Monday, January 18, 2010
From the Garden to the Table Even Throughout the Winter
From the bit of research we have done, we know that our house was built before the 1860's. Therefore, the basement was built over 150 years ago. Our basement was built having a dirt floor and even now the temperature year round stays around 50 degrees. In fact this works to our advantage- in that we have something like an old fashioned root cellar. Placing root vegetables down in the dark and cool place allows there shelf life to continue throughout the winter.
The other day while down in the basement we found our butternut squash that we placed there in this fall. Even though it is winter using the vegetables we grew in the garden from the summer before is great. This allows you to think of all those recipes you want to try and didn't have time or some old recipes that make you think of fall again.
Try this ravioli recipe, it isn't very hard and if you don't have squash from the garden, try it with frozen of evened canned squash.
Butternut Squash Ravioli
2 cups of bread flour
3 egg yolks
1/4 teaspoon of salt
1 tablespoon of olive oil
1/4-1/2 cup of warm water
Place flour into the bowl of your mixer, make a well into the flour, add egg yolks, salt and olive oil to bowl. Begin to mix the ingredients, add water a tablespoon at a time until dough forms a ball. Do not add enough water to let the dough to get sticky. Mix or knead for 10 minutes. Wrap dough in plastic wrap and let rest for 45 minutes. While dough rests make butternut squash filling.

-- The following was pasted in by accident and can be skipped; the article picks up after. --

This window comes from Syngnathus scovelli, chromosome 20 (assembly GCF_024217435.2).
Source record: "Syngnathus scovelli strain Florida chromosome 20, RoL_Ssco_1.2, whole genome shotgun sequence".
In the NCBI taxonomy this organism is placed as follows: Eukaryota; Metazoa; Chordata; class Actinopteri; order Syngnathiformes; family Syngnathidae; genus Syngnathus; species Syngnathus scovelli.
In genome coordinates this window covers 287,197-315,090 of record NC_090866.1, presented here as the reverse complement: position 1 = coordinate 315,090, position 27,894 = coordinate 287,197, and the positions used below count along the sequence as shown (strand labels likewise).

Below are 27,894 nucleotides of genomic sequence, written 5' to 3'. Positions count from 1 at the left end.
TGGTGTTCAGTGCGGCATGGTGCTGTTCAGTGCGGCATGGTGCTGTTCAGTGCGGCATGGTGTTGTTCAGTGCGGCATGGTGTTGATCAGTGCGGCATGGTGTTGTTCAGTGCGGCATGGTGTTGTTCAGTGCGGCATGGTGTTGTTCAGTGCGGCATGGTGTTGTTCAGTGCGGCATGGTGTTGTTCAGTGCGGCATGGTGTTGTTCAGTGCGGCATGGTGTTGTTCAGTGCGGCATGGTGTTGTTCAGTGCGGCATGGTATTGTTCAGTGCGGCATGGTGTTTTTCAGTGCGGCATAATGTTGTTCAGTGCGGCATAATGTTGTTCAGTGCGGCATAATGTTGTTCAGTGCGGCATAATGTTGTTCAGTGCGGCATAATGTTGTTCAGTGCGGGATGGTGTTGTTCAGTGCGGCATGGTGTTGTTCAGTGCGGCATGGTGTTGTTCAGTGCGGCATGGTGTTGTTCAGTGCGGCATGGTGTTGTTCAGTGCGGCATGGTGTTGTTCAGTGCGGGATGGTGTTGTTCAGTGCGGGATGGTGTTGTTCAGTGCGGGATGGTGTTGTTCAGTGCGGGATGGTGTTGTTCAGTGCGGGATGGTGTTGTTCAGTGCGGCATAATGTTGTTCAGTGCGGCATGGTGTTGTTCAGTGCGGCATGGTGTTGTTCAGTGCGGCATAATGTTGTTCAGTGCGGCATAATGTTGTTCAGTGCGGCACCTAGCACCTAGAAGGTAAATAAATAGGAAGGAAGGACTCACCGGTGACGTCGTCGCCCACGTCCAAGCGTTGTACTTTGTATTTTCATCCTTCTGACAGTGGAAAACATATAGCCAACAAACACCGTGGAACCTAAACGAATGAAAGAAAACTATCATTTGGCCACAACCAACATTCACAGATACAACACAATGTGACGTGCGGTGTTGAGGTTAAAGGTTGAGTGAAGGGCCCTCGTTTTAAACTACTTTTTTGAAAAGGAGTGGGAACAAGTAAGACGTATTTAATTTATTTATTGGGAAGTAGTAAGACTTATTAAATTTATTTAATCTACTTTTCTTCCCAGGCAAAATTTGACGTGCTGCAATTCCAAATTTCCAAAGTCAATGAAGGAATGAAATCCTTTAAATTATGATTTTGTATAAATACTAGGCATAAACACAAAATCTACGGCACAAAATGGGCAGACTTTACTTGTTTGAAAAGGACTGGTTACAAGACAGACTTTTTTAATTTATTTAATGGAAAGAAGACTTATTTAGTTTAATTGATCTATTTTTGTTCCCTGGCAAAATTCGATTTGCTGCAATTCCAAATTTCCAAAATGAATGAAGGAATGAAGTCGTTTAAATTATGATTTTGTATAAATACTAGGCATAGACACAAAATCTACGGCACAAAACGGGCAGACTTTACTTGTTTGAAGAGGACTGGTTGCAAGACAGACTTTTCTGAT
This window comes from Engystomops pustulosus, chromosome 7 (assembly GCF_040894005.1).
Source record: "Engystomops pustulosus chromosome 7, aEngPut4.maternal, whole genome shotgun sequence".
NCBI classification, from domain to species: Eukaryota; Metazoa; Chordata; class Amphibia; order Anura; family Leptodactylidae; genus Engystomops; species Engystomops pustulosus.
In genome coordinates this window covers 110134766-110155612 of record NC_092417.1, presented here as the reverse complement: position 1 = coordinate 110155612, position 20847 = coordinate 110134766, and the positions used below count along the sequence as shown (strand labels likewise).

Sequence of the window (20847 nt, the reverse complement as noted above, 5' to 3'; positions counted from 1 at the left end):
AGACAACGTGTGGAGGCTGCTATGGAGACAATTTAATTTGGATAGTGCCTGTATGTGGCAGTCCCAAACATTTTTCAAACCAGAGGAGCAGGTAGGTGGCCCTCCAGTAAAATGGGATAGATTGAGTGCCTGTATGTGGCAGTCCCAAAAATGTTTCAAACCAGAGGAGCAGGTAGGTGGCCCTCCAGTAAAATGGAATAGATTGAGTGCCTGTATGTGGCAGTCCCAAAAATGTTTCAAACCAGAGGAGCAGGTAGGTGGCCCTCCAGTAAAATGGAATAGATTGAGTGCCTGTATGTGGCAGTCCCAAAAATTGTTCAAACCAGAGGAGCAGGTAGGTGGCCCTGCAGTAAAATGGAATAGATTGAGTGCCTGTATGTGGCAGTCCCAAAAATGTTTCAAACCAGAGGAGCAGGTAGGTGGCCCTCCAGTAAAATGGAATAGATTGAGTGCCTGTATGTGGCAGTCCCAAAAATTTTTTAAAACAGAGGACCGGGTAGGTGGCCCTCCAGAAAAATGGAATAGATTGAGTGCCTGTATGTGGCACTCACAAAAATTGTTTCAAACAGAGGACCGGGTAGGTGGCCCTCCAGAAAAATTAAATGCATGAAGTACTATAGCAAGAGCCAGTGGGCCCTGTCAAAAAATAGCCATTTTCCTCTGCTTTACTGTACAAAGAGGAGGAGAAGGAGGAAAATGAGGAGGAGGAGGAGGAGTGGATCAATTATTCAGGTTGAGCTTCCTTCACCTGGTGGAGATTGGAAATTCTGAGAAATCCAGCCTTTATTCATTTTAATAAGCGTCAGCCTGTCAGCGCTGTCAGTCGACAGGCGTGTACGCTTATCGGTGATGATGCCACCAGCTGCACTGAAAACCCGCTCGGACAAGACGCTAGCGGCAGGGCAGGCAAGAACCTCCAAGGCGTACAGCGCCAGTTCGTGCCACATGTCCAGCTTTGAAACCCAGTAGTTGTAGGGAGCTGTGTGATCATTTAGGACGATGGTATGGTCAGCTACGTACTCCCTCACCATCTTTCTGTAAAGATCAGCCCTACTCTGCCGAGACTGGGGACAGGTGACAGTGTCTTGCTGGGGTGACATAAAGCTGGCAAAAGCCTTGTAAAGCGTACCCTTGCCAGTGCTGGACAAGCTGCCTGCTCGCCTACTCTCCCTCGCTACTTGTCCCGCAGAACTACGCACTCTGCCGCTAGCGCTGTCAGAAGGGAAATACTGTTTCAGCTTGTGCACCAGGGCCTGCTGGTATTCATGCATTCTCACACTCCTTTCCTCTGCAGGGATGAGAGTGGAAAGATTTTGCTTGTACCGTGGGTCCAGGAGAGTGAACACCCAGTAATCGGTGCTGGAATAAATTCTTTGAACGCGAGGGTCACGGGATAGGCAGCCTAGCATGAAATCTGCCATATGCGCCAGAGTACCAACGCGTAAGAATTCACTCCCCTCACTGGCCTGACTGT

Butternut Squash Filling
2 tablespoons of chopped onion
2 cups pureed butternut squash (If using fresh squash poke the whole squash with a fork in several places and then place it into a 9 x 13 pan with 1/2 inch of water on the bottom. Put pan in 350 degree oven and roast until squash in tender. Once cooled, remove skin and seeds from squash and place the flesh in food processor to puree.)
1 -2 tablespoons of butter
Salt and pepper to taste
Saute onion until tender in butter over medium heat. Add squash to the onion mixture and add salt and pepper to taste. Once the mixture in warm, take off stove and let cool.
While squash mixture cools. Begin rolling out dough. Slice dough into 2 pieces. Using a rolling pin roll 1 piece of the dough on a lightly floured surface until dough is very thin. The dough should be about the thickness of a dime or so you can see your hand through the dough when you lift it up. As you roll the dough, turn over 2 or three times so that it doesn't stick to the counter. Once rolled out to chosen thickness, place a teaspoon of squash mixture over dough in lines with about an 1/2 to 3/4 of inch space on all sides. Using a pastry brush, dip in water and brush the dough around the squash mixture so that when you put the top dough over to form the ravioli the dough will stick together better. Press down where the dough meets to seal in the squash mixture. Cut ravioli using a pizza slicer. Let ravioli air dry as you continue rolling out the second piece of dough and continue making the ravioli.
Place the ravoili in boiling water for 2-4 minutes and serve with any sauce you would like.